Erythema Multiforme

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Erythema multiforme is a medical condition characterized by inflammation of the skin or mucous membranes (including the mouth, throat and eyes). Erythema multiforme has been reported following infection.

It is the name applied to a group of hypersensitivity disorders, affecting mostly children and young adults, and characterized by symmetric red, patchy lesions, primarily on the arms and legs. The cause is unknown, but EM frequently occurs in association with herpes simplex virus, suggesting an immunologic process initiated by the virus. In half of the cases, the triggering agents appear to be medications, including anticonvulsants, sulfonamides, nonsteroidal anti-inflammatory drugs, and other antibiotics. In addition, some cases appear to be associated with infectious organisms such as mycoplasma pneumoniae and many viral agents.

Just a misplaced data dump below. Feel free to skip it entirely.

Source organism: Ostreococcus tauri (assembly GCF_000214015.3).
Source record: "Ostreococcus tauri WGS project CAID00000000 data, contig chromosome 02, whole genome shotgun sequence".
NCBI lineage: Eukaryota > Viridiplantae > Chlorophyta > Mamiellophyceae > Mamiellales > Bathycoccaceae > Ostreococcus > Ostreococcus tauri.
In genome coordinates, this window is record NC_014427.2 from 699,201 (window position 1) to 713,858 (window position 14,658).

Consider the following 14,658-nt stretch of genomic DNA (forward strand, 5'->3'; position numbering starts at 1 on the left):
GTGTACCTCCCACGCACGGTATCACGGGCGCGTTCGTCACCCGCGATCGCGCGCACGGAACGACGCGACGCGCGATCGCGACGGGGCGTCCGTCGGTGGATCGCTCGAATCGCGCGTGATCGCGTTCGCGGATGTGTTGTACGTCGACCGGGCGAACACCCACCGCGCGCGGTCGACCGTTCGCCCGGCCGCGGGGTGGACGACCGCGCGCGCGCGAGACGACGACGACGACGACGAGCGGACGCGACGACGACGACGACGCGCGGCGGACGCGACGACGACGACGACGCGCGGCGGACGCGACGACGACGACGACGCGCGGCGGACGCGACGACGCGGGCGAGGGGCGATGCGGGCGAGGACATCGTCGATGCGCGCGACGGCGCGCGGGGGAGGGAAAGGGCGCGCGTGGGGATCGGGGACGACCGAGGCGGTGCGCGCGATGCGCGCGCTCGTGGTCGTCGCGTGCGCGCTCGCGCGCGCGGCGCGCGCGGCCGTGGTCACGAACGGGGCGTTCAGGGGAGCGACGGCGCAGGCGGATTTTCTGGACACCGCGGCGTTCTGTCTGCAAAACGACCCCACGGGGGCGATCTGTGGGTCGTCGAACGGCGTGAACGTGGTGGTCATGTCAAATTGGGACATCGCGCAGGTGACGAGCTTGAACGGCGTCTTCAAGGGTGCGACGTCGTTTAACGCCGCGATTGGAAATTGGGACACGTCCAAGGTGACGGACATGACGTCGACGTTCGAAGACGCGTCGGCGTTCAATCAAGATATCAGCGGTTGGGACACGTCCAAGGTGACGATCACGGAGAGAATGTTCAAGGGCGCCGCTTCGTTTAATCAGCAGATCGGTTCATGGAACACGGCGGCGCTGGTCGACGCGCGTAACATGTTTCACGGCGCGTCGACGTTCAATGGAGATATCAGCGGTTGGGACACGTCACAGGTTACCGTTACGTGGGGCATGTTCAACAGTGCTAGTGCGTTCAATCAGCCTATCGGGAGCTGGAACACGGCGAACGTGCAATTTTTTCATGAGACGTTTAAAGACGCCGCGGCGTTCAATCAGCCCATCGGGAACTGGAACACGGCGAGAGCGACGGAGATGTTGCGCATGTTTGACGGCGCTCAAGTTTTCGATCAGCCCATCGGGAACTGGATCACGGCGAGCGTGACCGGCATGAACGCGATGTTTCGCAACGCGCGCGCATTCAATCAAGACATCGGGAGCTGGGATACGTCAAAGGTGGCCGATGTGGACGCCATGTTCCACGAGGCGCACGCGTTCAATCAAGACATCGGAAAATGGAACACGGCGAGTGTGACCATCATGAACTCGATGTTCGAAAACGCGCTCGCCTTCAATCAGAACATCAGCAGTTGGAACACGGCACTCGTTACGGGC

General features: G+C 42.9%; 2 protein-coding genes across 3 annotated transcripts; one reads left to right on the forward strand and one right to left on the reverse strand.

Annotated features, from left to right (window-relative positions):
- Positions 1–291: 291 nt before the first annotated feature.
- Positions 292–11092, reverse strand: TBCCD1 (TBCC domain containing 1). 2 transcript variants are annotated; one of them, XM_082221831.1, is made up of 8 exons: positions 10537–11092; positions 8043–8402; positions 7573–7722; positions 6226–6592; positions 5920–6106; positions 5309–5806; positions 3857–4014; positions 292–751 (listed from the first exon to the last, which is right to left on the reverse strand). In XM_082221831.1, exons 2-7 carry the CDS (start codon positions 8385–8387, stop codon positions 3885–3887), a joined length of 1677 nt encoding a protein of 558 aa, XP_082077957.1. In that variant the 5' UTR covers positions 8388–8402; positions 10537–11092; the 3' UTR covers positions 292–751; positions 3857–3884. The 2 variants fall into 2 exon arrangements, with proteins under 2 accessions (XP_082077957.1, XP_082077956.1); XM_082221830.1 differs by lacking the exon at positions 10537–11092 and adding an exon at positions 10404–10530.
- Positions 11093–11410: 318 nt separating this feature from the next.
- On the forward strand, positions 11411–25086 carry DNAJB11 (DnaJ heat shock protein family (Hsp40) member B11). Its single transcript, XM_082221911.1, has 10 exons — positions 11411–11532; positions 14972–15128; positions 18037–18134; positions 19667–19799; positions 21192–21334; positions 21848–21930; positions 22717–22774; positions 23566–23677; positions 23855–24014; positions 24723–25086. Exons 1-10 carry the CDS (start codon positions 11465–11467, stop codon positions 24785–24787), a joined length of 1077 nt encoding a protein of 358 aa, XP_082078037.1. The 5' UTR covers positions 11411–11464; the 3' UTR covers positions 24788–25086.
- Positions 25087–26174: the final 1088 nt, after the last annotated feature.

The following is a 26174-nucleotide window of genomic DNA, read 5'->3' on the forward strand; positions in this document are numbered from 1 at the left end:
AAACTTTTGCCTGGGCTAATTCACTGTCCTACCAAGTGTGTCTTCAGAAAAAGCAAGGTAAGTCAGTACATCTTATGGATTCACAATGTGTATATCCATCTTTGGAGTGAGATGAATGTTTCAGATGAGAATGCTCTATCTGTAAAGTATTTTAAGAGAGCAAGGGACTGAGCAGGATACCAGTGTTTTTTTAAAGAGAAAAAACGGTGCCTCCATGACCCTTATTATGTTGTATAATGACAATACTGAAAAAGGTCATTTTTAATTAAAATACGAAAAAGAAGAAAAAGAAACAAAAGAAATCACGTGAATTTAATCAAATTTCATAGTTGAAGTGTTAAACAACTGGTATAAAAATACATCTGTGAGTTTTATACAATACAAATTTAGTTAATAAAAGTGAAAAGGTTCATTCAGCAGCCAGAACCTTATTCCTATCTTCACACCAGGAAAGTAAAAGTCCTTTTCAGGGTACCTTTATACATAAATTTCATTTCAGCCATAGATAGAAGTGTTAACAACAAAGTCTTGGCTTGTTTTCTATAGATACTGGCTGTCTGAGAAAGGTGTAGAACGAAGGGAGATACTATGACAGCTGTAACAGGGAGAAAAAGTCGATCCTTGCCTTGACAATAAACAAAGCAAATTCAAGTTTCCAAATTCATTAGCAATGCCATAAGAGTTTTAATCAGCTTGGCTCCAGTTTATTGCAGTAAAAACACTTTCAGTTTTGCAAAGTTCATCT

Symptoms persist anywhere from 2 days to 4 weeks and include skin lesions, blisters, itching, fatigue, joint pain and fever.[1]